Okay, it’s a stretch to bring gun laws into a body image blog, but hey. I bet Gabrielle Giffords’ body image issues are different than they were at the beginning of 2011. And while that’s certainly not the worst of her problems, it’s probably not the smallest issue either.
[Disclaimer: I have many friends who own and use guns. I believe they all use them safely and carefully. Some are advocates for reducing gun laws. For myself, I had one very scarring experience when a friend I thought was completely reliable with guns had a series of complex drug-related psychiatric issues and became unreliable, so it’s very hard for me to trust anyone with a gun. I’m well aware of how many gun injuries are accidents caused by insufficient gun safety. At the same time, I also don’t want the police and armed forces to have all the firepower. So the issue is confusing to me.]
I’m currently reading James McPherson’s Battle Cry of Freedom, a highly-regarded one-volume history of the American Civil War. In the period leading up to the war, the United States was even more polarized than it is now. In 1856, one Senator beat another Senator bloody with a cane on the Senate floor. In 1858, about fifty Congressmen engaged in a melee on the House floor, which started when one Congressman insulted another.
In both cases, the insulters and attackers got plenty of support for their actions. So it scares me silly when I see that at least one of our elected congresspeople is coming close to making threats about the safety of the senators he disagrees with.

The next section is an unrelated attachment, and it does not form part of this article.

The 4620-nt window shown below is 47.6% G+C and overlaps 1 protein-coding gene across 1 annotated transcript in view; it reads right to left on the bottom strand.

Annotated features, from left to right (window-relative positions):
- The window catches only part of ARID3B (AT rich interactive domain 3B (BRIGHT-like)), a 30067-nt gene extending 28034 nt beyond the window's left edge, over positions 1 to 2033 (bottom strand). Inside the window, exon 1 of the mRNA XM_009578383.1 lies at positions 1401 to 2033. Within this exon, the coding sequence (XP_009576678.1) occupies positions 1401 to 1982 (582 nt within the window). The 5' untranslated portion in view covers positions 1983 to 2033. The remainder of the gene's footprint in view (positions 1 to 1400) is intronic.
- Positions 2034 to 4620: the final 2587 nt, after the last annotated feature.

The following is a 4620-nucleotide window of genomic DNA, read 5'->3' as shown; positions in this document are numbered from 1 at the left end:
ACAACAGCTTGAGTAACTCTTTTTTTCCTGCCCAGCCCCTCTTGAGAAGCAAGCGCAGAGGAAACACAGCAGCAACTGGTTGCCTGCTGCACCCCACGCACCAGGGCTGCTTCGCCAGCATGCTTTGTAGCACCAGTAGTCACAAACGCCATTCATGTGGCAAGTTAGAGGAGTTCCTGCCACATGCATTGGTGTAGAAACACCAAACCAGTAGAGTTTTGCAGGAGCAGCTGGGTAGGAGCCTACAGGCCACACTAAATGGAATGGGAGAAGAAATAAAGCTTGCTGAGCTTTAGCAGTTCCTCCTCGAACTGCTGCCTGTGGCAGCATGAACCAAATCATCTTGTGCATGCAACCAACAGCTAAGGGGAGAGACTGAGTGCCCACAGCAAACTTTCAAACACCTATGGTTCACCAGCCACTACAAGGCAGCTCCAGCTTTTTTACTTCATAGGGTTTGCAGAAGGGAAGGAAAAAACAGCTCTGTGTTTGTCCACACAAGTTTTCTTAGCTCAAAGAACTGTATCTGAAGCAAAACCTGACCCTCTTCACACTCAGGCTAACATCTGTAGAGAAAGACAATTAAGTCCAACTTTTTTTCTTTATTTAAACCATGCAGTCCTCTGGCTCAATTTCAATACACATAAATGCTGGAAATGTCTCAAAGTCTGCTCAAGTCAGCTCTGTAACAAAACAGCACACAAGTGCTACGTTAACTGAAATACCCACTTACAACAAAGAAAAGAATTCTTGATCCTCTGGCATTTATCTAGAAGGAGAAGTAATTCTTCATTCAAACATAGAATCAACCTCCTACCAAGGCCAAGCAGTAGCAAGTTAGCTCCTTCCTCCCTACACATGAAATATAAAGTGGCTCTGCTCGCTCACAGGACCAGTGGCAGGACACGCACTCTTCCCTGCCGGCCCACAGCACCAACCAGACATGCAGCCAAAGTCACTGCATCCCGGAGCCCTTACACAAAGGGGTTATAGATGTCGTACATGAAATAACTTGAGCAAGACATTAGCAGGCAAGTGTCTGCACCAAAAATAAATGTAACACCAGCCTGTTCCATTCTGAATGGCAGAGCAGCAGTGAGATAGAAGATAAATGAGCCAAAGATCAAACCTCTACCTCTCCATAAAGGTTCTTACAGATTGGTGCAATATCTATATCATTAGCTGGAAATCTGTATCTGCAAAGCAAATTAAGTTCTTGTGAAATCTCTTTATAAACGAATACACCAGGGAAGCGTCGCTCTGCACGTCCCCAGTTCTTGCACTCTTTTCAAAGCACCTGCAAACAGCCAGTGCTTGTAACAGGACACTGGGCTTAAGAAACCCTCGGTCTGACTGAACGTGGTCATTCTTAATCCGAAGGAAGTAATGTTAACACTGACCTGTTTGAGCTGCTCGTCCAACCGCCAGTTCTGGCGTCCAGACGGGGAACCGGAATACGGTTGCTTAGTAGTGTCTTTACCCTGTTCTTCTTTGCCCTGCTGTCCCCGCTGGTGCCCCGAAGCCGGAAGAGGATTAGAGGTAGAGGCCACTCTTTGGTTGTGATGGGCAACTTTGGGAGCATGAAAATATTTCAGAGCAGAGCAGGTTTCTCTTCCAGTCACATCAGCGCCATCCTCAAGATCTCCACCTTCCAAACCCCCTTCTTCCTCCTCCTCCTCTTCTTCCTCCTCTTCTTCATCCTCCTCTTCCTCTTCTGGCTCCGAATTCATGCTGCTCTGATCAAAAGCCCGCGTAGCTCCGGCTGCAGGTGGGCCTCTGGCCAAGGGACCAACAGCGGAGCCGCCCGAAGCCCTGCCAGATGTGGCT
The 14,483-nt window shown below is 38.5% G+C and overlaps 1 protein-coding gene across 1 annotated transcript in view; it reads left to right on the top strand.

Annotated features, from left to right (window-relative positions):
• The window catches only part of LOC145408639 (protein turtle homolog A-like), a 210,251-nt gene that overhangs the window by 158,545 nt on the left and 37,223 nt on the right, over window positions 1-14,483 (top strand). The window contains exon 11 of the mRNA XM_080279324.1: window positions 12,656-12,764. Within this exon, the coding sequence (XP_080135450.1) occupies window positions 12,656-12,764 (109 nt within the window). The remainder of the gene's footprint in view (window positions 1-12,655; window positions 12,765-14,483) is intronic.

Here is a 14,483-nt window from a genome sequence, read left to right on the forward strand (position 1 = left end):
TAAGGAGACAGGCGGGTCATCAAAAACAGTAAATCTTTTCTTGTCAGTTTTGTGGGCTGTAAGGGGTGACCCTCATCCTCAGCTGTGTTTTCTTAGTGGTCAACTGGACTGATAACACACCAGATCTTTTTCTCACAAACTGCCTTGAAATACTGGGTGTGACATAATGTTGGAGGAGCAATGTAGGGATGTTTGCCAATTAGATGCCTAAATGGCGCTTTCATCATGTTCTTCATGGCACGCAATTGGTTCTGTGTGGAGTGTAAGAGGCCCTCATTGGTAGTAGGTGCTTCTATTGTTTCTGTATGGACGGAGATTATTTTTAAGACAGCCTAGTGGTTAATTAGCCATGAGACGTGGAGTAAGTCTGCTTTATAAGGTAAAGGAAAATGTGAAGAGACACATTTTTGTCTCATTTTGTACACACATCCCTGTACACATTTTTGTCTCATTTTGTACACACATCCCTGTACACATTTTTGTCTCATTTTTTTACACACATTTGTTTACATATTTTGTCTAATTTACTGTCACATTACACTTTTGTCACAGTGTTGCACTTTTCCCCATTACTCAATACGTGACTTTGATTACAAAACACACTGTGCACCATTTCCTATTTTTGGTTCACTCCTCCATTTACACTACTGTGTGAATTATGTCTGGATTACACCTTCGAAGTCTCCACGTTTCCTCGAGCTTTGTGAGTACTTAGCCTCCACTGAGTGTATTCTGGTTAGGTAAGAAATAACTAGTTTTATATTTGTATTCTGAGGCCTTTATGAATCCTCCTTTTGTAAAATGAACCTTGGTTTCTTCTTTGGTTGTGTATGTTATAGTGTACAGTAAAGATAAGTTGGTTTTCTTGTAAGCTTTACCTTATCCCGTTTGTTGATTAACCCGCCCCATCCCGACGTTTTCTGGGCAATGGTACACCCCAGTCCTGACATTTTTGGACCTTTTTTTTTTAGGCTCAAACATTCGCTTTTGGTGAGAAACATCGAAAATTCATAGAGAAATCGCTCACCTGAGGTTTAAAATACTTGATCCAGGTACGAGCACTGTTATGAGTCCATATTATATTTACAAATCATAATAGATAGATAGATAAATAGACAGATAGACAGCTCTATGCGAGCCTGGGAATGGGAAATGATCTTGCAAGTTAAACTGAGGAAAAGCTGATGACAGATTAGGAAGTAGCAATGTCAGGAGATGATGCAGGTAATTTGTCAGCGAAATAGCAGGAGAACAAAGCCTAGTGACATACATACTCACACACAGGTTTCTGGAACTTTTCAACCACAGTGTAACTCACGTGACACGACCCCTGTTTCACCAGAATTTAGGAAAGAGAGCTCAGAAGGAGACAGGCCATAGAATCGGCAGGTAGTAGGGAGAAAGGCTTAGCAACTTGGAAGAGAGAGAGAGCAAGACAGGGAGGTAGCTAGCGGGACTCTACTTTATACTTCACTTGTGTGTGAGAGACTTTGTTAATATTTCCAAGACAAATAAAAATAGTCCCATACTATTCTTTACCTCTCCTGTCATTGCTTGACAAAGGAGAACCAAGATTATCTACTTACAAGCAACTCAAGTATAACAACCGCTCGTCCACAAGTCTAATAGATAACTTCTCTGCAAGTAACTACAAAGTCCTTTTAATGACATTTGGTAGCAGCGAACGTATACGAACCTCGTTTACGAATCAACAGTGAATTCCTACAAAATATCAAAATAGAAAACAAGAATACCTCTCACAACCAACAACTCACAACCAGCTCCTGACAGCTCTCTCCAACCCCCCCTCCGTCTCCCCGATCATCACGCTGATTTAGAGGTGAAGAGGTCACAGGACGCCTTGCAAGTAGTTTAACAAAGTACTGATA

Sen. Tom Coburn (R-Okla.) criticized his congressional colleagues Tuesday, calling them “cowards” and a “class of career elitists.”
“It’s just a good thing I can’t pack a gun on the Senate floor,” Coburn told a crowd in Langley, Okla.
I’d like to believe that no Senator or Representative would ever sneak a gun onto the Senate or House floor and open fire. I’d like to believe that no guard at the metal detectors (there must be metal detectors) would ever turn a blind eye, or simply not notice. I’d like to believe that everyone in Congress who owns guns has gun safes and good protections.
In fact, Coburn probably isn’t really dangerous, since he’s appreciative of the fact that he’s prevented from his impulses. Who’s out there scheming to get around the metal detectors, rather than being grateful for the rules?
And, on the other hand, is it any worse for our elected officials to be at risk than for innocent bystanders, or gunfighting teenagers in American cities, or victims of war? For me, the issue of elected officials, guns and threats is more about how people in power both reflect and influence the people who put them into power than it is about specifically protecting the members of Congress. I don’t have any conclusions, but writing this helped me think out some of the implications, which is a small help.